Courtesy of Jeff Economy, a couple great articles on the surprisingly laborious effort to restore the original King Kong (1933) for DVD release in 2005, coinciding with Peter Jackson’s remake.
In a nutshell, the problem is the original negative was lost long ago. That meant the restorationists had to scour the globe for the best surviving prints and dupe negatives, meticulously log each and every shot from every candidate copy, and then piece it all together. The situation was such that in some cases they used a shot from one print, then tacked on a handful of frames to the end from another. Only once that had all been assembled could they proceed to digital restoration which was also far more labor intensive than your usual project like this. The same had to be done with the soundtrack (just because a print’s image was best didn’t mean its soundtrack was). For that they even used material from a 16mm print.
Of course, there’s a lot more to it, and the following make for fascinating reading.
The January 2006 issue of Millimeter magazine has a rather lengthy sidebar — “Kong, the Original” — that provides a good overview of the lengths that had to be gone to, the processes used, and the decisions made along the way.
Meanwhile, an earlier piece at The Digital Bits, “King Kong: The DVD Interview,” is a transcript of an interview by the site’s editor with George Feltenstein, Senior VP Theatrical Catalog Marketing for Warner Home Video; Ned Price, VP of Mastering for Warner Brothers Technical Operations; Ronnee Sass, Executive Director of Publicity for Warner Home Video.
If I may suggest, if you’re going to spring for the DVD (and haven’t yet already), the 2-disk collector’s edition is well worth the extra few bucks. The feature-length documentary on the second disk is truly excellent and worth the price of admission on its own merits, and the other extras (including Team Jackson’s recreation of the legendary lost “Spider Pit sequence”) are tasty icing on the cake.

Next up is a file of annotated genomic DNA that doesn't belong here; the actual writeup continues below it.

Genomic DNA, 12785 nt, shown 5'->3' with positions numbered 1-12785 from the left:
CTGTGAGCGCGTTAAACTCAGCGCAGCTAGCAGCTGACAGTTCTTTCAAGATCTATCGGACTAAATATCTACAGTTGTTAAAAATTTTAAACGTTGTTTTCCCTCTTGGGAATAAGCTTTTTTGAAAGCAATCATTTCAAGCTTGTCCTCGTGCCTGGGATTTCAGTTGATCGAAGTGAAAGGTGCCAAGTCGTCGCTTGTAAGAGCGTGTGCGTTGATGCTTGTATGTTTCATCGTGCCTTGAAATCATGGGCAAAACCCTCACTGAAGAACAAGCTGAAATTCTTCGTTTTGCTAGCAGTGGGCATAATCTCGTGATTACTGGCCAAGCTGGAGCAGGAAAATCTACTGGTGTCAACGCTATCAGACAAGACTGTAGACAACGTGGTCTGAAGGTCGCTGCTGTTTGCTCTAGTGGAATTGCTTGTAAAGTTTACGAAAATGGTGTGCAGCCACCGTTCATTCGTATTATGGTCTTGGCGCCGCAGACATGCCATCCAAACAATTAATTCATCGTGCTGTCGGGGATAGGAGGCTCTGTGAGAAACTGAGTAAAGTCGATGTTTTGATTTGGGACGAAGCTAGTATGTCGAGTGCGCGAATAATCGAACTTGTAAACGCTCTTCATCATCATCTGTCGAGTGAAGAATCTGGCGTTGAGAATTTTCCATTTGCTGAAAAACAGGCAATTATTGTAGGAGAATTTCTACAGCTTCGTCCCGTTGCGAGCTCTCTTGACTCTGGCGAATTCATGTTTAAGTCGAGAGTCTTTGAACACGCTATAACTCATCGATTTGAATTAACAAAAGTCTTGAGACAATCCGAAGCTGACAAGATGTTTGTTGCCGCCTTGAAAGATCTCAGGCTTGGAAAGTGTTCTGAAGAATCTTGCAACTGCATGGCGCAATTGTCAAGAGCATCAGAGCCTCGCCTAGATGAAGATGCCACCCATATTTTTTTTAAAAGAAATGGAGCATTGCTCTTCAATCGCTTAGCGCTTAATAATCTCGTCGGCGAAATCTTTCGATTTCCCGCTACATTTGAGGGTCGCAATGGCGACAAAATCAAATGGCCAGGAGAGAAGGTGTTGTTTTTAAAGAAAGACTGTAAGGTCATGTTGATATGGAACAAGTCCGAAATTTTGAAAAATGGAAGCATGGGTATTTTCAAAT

You should also take pains to get the DVD edition, released simultaneously, of Mighty Joe Young (1949 — NOT to be confused with that Disney crap from a few years ago), which remains an immensely entertaining film and features some jaw-droppingly advanced stop-motion animation and matte work executed by Willis O’Brien (Kong’s animation poppa) and his assistant, Ray Harryhausen, the latter day stop-mo king who made his feature debut with this film.
Finally, Son of Kong (1933) is also newly available — in fact all three of these flicks are available together as a box set — but, I dunno, is probably of purchase-interest mainly to completists. As the release date shows, it was rushed into production (on the cheap) after the blockbuster success of “daddy” Kong and, alas, it shows. Its 75 minute running time barely merits the term “feature film,” the effects are good (once they finally show up) but not quite up to snuff, and the matte work is much simpler — when stop-mo is combined with live action, it gets its own section of the frame, with none of the combining and overlaying from the original Kong. The script is an embarrassment, going for cornball and lame ethnic humor rather than, um, pretty much anything else. Finally, the DVD print includes obvious jump cuts and gaping continuity holes suggesting, at best, that whole sequences are missing or, at worst, the poor thing was butchered in the cradle by the cigar chompers at RKO. One imagines the talented Willis O’Brien cringing in embarrassment and frustration even now, from beyond the grave.